- 1 An Introduction To Motion Sensors
- 2 Quick Look: Top 5 Motion Sensors
- 3 Aeotec Multisensor 6
- 4 Guardline Outdoor Motion Sensor & Detector
- 5 Z-Wave Plus Easy Install Motion Detector
- 6 Chamberlain CWA2000 Receiver And Sensor
- 7 Skylink HA-300 Deluxe Motion Alert Kit
- 8 1byone Wireless Home Security Alarm
- 9 Overall thoughts
An Introduction To Motion Sensors
Motion detecting sensors are the backbone of any home automation or security system. These small, simple devices are among the most versatile elements of any internal network, whether they turn on lights, activate alarms or trigger auto-turrets (just kidding about that last one!), these motion detectors are the workhorse of the system. In spite of their small size and relative simplicity in function, various brands boast different features and when you’re looking at devices which form such a crucial element of your home automation network it’s important to pick the right device.
In general terms, a motion sensor should do two things: interface with your security hub and detect motion. There’s not a whole lot to the functionality of these devices, however there are still a number of factors that can influence which particular product will be best for you.
The most common uses of motion sensors are triggering lights in the case of home automation, or alarms in the case of security. That said, they can be used for countless other functions with your creativity or needs being the only limit. If you want it to trigger a motorized canopy for your terrace, a ceiling fan, or even automatic doors if you feel the need to sneak some sci-fi into your house, these devices are the way to go.
The basis of how motion detectors function varies, with several methods existing. These include passive infrared, microwave, dual technology, area reflective, ultrasonic and vibration-based sensors. There is no go-to hierarchy among these, but generally speaking, vibration-based sensors are the least reliable, microwave sensors are most susceptible to interference and dual tech sensors are the safest bet.
The main stats that come into question when picking your motion detecting sensor are reset time, battery life, sensitivity and compatibility. Reset time refers to how much time passes after detection and activation for the device to turn whatever it activated back off. A device with a 2 minute reset time, for example, will turn off a light triggered by the sensor after 2 minutes of not detecting any movement.
The benefits of a long battery life are obvious: you need to spend less on batteries (provided you don’t use rechargeable) and bother with changing the batteries at less frequent intervals. It also means there is a lower chance of the device giving out right during a crucial moment, which is of upmost importantance in the case of security implementation.
Sensitivity is a factor in case there are moving bodies in the house during times when the system is active, but you ideally don’t want these bodies triggering the system – think pets, Roombas or friendly household spirits. You wouldn’t want your local leprechaun to trigger a house-wide alarm system. Many motion detectors are marketed as pet-safe, meaning that our furry friends won’t keep turning on lights each time they stroll by.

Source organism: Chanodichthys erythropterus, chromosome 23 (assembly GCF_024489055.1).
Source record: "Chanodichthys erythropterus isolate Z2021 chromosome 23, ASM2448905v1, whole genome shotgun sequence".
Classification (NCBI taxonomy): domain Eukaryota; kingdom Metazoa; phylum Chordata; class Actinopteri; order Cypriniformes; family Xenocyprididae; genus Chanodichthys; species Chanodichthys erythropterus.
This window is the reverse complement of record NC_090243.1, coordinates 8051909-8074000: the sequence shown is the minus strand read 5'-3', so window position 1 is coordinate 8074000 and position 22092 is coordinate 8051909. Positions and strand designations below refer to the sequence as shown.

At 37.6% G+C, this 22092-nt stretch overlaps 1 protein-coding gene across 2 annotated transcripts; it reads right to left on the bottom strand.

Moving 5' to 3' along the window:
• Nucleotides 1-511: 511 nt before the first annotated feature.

Compatibility may be the most crucial factor of them all. The home automation and security industry is massive, with countless brands all competing for market dominance. If a motion sensor – and this is true for any device in the infrastructure of home automation – is brand-locked, the options of the customer become severely limited. What if one manufacturer aces motion sensors, but their hubs or security cameras are sub-par? Settling for that kind of setup can put your safety in jeopardy.
Before you buy your motion detectors, you’ll need to know whether they’re compatible with the hub you’re using or the one you’re planning to use in your system. It helps to have a well-planned out home system in mind when buying all the elements, so you know how many of each device you need, and you can buy the sensors accordingly.
In this guide we’ve taken a look at 6 of the most commonly used and popular motion detectors to see how they stack up against one another, and which device is best for what role and what buyer.
Quick Look: Top 5 Motion Sensors
|1||Aeotec Multisensor 6||• 6 types of sensors|
• Compatible with most popular hubs
• Small form factor
|• Possible hardware issues (see review below)|
|2||Guardline Outdoor Motion Sensor & Detector||• Two variants with different ranges|
• Weatherproof outdoor sensors
• Easy installation
|• Lack of cross-compatibility|
|3||Z-Wave Plus||• Pet proof|
• High compatibility
• Easy installation
|• Reset time|
• Uncommon battery type
|4||Chamberlain CWA-2000||• Sensor and receiver kit|
• Suitable for outdoors use
• Functions in harsh weather
• Long range
• Unreliable detection in case of unheated objects
|5||Skylink HA-300||• Simple, easy to learn device|
• Sensor and receiver kit
• Expandable to 16 sensors
|• Lack of cross-compatibility|
• Lack of features
• Installation not made easy
Aeotec Multisensor 6
The Aeotec Multisensor 6 takes a jack-of-all-trades approach to home automation, both in terms of functionality and in terms of compatibility, making it a great choice for anyone looking to set up a more sophisticated system. And it’s managed to pull it off without charging too much of a premium.
While a few of the reviewed devices already come with receivers, the Multisensor 6 instead aims to slot into an existing network the user has set up at home. It is compatible with most popular hub brands, allowing it to blanket a whole lot of users across the globe.